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Heathrow sustainability strategy questioned


Heathrow’s new sustainability plan, Heathrow 2.0, has revealed its ideas to make Heathrow airport zero carbon, and any new growth from expansion carbon neutral.

Plans to use carbon offsetting are included in the strategy, as are pledges to use 100% renewable energy at the airport in 2017. An airside ultra-low emission zone by 2025 is also proposed.

Although ambitions for growth from the new runway to be carbon neutral are included in the sustainability plan, Heathrow admits it does not have all the answers yet. The Centre of Excellence, a new research and development centre which Heathrow has given an initial £500,000 of funding, will be dedicated to finding solutions to excess carbon from constructing the new runway.

A goal for half of passengers to arrive by public transport by 2030 is listed, and improvements in public transport are included as part of Heathrow’s expansion plans.

However, an environmental group which brought legal proceedings against the government for breaching air quality limits has labelled Heathrow’s carbon neutral runway goals “simply nonsense”.

Environmental lawyers group ClientEarth won a High Court case in November last year, forcing the government to make more effective plans to tackle illegal levels of pollution. The group said it was “extremely sceptical” of the carbon offsetting plans detailed in the plan.

As a result of November’s court ruling, the goverment’s more stringent plans to bring pollution in line with legal limits will be available next month. This affects Heathrow’s expansion planning as it will change the environmental impact limits Heathrow will be expected to operate within.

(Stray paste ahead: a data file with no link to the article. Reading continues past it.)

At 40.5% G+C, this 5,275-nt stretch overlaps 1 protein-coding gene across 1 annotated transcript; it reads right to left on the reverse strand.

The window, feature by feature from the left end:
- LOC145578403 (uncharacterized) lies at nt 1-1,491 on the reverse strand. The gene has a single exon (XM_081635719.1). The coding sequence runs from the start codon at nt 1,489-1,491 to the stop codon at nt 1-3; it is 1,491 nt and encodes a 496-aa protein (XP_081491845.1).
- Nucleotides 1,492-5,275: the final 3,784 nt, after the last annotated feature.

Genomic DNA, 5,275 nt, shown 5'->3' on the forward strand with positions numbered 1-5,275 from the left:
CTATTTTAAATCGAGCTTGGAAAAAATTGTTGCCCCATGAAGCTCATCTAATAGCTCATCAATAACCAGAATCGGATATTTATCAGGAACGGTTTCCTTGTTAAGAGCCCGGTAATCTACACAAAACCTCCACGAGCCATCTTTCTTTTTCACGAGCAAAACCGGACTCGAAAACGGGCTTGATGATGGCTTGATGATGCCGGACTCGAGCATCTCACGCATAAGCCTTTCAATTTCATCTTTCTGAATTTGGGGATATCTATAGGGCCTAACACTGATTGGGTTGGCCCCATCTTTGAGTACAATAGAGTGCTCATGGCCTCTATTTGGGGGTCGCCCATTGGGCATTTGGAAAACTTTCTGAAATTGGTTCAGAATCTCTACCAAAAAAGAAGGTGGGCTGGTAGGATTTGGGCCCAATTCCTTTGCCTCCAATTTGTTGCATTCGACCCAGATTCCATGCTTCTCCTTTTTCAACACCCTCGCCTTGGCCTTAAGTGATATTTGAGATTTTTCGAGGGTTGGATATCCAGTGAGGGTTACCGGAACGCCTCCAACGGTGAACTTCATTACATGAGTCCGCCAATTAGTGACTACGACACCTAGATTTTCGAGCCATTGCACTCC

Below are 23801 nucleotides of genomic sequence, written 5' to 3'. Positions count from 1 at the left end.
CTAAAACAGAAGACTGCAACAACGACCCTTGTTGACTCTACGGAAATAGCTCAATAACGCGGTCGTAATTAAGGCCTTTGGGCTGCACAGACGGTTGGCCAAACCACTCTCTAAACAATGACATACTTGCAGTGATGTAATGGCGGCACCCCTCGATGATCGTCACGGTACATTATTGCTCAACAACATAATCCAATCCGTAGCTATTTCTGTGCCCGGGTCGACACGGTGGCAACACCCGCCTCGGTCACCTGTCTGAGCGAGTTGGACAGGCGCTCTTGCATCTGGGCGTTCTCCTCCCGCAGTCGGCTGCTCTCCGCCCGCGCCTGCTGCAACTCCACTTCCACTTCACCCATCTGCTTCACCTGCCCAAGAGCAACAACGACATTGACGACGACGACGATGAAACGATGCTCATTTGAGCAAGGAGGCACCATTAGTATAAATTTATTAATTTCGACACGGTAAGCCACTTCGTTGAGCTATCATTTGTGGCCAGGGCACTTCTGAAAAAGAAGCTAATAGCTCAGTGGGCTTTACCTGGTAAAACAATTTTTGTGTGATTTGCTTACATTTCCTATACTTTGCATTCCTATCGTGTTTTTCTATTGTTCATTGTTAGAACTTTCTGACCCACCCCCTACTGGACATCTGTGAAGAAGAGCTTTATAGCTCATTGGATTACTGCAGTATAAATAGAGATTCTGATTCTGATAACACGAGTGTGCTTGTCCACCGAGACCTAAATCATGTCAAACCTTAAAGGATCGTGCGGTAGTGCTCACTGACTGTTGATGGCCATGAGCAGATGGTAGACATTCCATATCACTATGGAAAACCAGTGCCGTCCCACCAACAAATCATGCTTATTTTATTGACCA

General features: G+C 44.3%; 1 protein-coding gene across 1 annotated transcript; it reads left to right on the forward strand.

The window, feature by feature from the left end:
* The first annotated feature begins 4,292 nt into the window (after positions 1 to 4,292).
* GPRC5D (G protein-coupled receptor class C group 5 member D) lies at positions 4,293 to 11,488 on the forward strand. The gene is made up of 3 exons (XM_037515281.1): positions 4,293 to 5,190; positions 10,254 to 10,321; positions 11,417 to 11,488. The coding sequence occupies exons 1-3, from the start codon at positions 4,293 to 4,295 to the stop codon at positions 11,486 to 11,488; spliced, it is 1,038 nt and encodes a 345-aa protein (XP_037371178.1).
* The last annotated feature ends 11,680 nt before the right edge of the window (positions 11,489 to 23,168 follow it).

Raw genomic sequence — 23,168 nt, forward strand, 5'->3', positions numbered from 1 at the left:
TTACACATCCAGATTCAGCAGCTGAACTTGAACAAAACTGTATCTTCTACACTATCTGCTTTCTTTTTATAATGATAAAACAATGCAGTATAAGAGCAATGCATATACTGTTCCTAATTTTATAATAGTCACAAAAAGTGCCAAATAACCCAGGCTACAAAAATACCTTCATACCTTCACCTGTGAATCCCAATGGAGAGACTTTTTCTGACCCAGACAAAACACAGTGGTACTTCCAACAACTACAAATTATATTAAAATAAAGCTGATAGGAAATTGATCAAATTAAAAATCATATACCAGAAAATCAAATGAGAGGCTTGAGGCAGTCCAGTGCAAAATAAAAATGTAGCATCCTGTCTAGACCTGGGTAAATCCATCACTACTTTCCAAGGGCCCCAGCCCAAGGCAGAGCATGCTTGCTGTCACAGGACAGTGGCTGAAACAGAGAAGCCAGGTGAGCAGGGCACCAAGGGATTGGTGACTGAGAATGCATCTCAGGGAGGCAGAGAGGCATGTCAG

“The suggestion from Heathrow that the construction and operation of a third runway could be carbon neutral on the basis of grand offsetting plans is simply nonsense. Not with-standing our view that expansion of the airport cannot take place until air pollution has been brought within legal limits, compensation is no justification for the government to permit, or the airport to construct major emissions-generating infrastructure involving air and land transport,” said ClientEarth chief executive James Thornton.

“We are extremely sceptical of offsetting schemes like this, because there are often serious questions around the robustness of such projects and their ability to deliver like-for-like benefits.”

Other climate change groups reacted well to the news that 100% renewable energy will be used to power Heathrow from April this year.

“We commend Heathrow for its new sustainability strategy and its efforts to respond to valid concerns about the sector’s environmental impact,” said The Climate Group acting chief executive Damian Ryan.

The Heathrow 2.0 plan was published this week and although it does not focus solely on expansion, it contains a significant amount of expansion-related goals on emissions and the impact of more flights on the local community.

“Heathrow 2.0. is a step-change for our business, and accelerates the shift in our industry towards a sustainable future for aviation,” said Heathrow chief executive John Holland-Kaye.

“By focusing on the long-term, and through working together, we can deliver a world-leading economy - innovative, competitive, successful and sustainable.  And we can create a future where our business, our people, our communities, our country and our world, can all thrive.”

The plan was drafted with input from academics, community leaders, as well as Heathrow colleagues, passengers, commercial partners and suppliers.

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